Tlaib becomes first Muslim woman to preside over House

Freshman Rep. Rashida TlaibRashida Harbi TlaibHillicon Valley: Hacker group targeted electric grid | House Democrats press CBP over facial recognition program | Senators offer bill to protect health data | Groups file FCC complaint over carriers' use of location data Hillicon Valley: Hacker group targeted electric grid | House Democrats press CBP over facial recognition program | Senators offer bill to protect health data | Groups file FCC complaint over carriers' use of location data House Democrats question DHS over using facial recognition tech on US citizens MORE (D-Mich.) become the first Muslim woman to ever preside over the House of Representatives on Wednesday. 

"Presided over the U.S. House of Representatives today. Not bad for a girl from Detroit that didn't speak English when I started school & first in my family to graduate high school & college," Tlaib wrote celebrating the historic moment on Twitter.

Tlaib presided over the House during a vote on a tribal lands bill Wednesday afternoon which was aimed at securing a federal trust status for the Mashpee Wampanoag tribe's land in Massachusetts. The measure had been opposed by President TrumpDonald John TrumpDC board rejects Trump Hotel effort to dismiss complaint seeking removal of liquor license on basis of Trump's 'character' DC board rejects Trump Hotel effort to dismiss complaint seeking removal of liquor license on basis of Trump's 'character' Mexico's immigration chief resigns amid US pressure over migrants MORE, but passed with support from Democrats. 

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Her turn presiding over the House comes a week after fellow Democratic Rep. Alexandria Ocasio-CortezAlexandria Ocasio-CortezHillicon Valley: Hacker group targeted electric grid | House Democrats press CBP over facial recognition program | Senators offer bill to protect health data | Groups file FCC complaint over carriers' use of location data Hillicon Valley: Hacker group targeted electric grid | House Democrats press CBP over facial recognition program | Senators offer bill to protect health data | Groups file FCC complaint over carriers' use of location data Ocasio-Cortez shares verse by the 'Congressional Destiny's Child' in promotion of new birth control legislation MORE (N.Y.) made history by becoming the youngest woman to do the job.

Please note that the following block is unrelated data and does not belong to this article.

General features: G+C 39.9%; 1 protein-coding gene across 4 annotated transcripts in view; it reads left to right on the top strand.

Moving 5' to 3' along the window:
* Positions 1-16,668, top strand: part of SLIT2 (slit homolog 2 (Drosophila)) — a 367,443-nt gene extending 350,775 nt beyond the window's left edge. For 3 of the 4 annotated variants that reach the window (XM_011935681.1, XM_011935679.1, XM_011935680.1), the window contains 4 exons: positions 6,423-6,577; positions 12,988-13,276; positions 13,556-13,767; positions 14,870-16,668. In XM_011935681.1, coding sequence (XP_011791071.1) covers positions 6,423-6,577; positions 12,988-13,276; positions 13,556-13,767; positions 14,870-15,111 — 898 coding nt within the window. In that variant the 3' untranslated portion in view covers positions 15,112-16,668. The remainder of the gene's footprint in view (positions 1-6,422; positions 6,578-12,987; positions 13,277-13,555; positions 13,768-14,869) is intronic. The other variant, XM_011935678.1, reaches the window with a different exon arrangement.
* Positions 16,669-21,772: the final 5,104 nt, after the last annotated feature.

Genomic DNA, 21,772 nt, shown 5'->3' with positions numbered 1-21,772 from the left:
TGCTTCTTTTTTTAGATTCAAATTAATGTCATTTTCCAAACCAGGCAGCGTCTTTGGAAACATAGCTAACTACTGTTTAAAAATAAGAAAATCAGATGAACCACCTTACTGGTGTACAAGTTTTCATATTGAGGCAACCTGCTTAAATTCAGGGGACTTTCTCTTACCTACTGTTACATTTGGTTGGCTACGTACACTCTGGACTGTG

It also marks a bright spot in a week of criticism for Tlaib, as she faces harsh backlash from conservatives over comments about the Holocaust.

"There’s, you know, there’s a kind of a calming feeling, I always tell folks, when I think of the Holocaust and the tragedy of the Holocaust, and the fact that it was my ancestors — Palestinians — who lost their land and some lost their lives, their livelihood, their human dignity, their existence, in many ways, had been wiped out," Tlaib said in an interview that aired earlier this week. "I mean, just all of it was in the name of trying to create a safe haven for Jews, post-the Holocaust, post-the tragedy and the horrific persecution of Jews across the world at that time."

Republicans have condemned the comments as anti-Semitic, attributing her use of the phrase "calming feeling" to describing the Holocaust itself. 

The backlash has sparked Democrats to rally behind Tlaib and demand an apology from Republicans, accusing conservatives of taking her quote out of context. Some, including Sen. Bernie SandersBernie SandersKamala Harris rallies with McDonald's workers striking for higher wages Kamala Harris rallies with McDonald's workers striking for higher wages Playing fast and loose with the economic facts MORE (I-Vt.), have also suggested the criticism stems from Tlaib's Muslim faith and have blasted the attacks on the freshman lawmaker as an effort to divide "the American people up by their religion."